The House of Lords has passed the Investigatory Powers Bill, putting the huge spying powers on their way to becoming law within weeks. The bill – which forces internet companies to keep records on their users for up to a year, and allows the Government to force companies to hack into or break things they’ve sold so they can be spied on – has been fought against by privacy campaigners and technology companies including Apple and Twitter.
But the Government has worked to continue to pass the bill, despite objections from those companies that the legislation is not possible to enforce and would make customers unsafe. The House of Lords’s agreement to the text now means that it just awaits Royal Assent, at which point it will become law.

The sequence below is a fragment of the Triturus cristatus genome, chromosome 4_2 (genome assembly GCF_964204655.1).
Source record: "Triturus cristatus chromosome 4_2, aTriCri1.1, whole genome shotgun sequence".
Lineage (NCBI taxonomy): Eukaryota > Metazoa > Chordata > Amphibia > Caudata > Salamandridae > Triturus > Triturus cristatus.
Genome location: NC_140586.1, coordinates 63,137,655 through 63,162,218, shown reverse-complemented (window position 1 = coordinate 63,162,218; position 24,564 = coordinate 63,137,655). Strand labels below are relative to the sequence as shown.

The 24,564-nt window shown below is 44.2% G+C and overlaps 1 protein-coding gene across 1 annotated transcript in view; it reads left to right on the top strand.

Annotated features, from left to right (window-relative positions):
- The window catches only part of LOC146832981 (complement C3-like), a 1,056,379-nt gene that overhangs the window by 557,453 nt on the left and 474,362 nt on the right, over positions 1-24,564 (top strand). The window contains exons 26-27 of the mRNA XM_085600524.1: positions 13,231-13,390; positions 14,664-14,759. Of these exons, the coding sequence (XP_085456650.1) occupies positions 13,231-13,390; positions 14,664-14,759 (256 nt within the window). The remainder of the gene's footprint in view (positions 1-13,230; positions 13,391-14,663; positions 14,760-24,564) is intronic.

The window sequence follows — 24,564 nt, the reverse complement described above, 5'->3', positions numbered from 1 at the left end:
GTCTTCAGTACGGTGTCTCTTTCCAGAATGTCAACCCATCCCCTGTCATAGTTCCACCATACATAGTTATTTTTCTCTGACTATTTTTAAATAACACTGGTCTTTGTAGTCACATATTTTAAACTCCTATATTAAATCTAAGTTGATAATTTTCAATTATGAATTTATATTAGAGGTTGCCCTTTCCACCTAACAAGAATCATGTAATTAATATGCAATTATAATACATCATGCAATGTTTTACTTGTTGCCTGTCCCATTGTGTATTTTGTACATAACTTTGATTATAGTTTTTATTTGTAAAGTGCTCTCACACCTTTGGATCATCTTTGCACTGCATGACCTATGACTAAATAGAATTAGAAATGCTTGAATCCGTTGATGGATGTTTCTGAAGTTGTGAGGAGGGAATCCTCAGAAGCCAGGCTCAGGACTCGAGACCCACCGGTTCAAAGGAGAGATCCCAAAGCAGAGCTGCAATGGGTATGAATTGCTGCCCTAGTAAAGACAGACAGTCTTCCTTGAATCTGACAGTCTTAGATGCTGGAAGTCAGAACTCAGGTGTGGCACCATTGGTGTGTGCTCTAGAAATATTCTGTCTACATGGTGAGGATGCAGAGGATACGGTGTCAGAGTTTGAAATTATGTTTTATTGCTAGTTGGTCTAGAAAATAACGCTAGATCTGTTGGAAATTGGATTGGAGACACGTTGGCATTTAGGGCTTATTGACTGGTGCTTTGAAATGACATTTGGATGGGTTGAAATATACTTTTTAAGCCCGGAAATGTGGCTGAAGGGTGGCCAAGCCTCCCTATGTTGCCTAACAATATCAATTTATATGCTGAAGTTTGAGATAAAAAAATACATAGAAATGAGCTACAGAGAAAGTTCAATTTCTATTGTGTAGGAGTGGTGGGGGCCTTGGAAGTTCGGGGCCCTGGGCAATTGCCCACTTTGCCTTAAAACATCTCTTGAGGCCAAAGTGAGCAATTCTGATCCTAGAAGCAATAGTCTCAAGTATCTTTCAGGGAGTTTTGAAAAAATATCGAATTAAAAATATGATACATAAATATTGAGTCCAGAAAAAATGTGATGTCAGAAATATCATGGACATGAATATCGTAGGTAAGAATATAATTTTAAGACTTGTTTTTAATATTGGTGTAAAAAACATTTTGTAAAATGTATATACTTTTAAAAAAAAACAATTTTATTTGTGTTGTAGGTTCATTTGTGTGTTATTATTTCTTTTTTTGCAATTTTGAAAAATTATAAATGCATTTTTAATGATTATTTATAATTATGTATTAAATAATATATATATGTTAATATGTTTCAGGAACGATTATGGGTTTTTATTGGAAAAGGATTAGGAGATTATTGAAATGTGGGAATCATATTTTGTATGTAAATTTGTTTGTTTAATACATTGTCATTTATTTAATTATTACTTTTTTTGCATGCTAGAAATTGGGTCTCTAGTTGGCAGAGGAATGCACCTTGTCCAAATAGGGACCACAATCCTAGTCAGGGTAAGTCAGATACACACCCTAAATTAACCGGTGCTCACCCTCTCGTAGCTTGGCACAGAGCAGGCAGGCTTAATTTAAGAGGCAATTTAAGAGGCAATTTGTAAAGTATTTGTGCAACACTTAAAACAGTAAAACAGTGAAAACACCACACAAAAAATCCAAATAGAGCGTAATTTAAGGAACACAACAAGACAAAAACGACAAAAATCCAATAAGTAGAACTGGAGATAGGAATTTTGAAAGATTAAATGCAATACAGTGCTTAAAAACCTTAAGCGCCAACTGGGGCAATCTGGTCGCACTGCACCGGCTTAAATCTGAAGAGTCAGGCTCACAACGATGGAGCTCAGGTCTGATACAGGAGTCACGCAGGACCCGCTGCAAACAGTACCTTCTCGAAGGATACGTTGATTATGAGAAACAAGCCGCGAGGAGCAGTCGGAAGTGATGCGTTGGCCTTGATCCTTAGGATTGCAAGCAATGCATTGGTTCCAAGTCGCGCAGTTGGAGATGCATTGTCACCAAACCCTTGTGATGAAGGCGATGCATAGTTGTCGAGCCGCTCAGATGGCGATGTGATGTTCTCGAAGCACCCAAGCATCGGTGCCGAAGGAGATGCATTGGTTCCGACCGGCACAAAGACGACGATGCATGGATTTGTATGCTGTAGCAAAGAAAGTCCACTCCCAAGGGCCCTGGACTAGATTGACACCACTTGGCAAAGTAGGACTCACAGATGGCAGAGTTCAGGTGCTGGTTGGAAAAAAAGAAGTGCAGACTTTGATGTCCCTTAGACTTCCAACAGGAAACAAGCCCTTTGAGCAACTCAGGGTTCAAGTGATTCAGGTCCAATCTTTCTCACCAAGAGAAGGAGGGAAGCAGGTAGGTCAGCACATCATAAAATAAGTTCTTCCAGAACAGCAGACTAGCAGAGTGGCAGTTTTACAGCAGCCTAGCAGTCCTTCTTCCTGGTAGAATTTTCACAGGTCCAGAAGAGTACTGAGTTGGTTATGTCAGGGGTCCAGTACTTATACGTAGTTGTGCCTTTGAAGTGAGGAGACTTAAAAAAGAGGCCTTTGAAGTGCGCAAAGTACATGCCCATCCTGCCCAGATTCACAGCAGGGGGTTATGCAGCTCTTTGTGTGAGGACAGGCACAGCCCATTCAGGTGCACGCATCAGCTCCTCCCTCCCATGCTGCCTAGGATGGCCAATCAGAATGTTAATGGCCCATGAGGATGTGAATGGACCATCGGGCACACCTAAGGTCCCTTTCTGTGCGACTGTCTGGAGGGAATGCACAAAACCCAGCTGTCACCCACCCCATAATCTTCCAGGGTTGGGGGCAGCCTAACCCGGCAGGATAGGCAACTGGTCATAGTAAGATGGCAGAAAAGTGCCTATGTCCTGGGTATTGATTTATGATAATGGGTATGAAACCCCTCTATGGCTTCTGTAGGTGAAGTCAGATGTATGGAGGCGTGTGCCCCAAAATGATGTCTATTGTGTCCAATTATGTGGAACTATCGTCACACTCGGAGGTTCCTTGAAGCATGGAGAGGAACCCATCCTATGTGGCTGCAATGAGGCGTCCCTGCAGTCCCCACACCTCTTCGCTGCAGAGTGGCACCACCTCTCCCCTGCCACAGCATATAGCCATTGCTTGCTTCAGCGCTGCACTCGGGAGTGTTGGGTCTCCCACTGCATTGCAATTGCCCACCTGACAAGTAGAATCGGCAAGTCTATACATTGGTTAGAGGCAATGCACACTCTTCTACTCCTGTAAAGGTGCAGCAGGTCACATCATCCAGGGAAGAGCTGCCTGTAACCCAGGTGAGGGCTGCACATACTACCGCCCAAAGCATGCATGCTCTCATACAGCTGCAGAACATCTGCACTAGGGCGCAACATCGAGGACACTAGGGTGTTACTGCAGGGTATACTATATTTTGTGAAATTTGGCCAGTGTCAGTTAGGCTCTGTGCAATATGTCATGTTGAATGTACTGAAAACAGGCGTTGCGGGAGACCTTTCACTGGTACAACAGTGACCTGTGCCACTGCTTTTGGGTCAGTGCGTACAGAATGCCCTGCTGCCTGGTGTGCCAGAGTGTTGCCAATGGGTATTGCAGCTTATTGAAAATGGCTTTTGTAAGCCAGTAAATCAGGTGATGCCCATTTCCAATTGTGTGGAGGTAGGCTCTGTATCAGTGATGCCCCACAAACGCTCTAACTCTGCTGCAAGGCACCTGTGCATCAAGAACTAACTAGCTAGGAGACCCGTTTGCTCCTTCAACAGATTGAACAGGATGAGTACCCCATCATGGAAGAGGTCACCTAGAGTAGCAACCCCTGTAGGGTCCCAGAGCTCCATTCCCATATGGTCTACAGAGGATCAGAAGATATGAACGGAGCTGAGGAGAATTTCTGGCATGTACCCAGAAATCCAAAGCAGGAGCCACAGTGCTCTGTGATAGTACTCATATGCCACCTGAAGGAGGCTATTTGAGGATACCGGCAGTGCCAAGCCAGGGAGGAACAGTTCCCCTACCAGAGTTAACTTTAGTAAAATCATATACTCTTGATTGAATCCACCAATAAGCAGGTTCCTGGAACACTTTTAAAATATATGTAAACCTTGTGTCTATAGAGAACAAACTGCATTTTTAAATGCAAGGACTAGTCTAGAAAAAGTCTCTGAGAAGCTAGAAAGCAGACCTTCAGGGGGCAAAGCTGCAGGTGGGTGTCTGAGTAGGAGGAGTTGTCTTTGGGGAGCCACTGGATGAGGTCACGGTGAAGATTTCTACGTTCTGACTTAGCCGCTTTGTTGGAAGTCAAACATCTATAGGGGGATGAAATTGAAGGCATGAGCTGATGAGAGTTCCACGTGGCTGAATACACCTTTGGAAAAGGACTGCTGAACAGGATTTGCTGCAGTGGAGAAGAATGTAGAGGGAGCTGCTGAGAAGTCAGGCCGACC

Despite criticism from almost every major technology and internet company – including usually reticent ones like Apple – and from senior parliamentary committees the legislation has received little opposition in parliament. Early on, the only amendment that the bill received from MPs was a measure that stopped themselves being spied on, and while Labour has raised objections to the sweeping spying powers it has not voted against the bill.
Those opposing the bill argue that it has been hastily written and is being pushed through parliament too quickly to ensure that it doesn't receive full scrutiny. That has led to the bill including measures that are still undefined and so could be used by the government to force companies to do almost anything, tech firms have argued.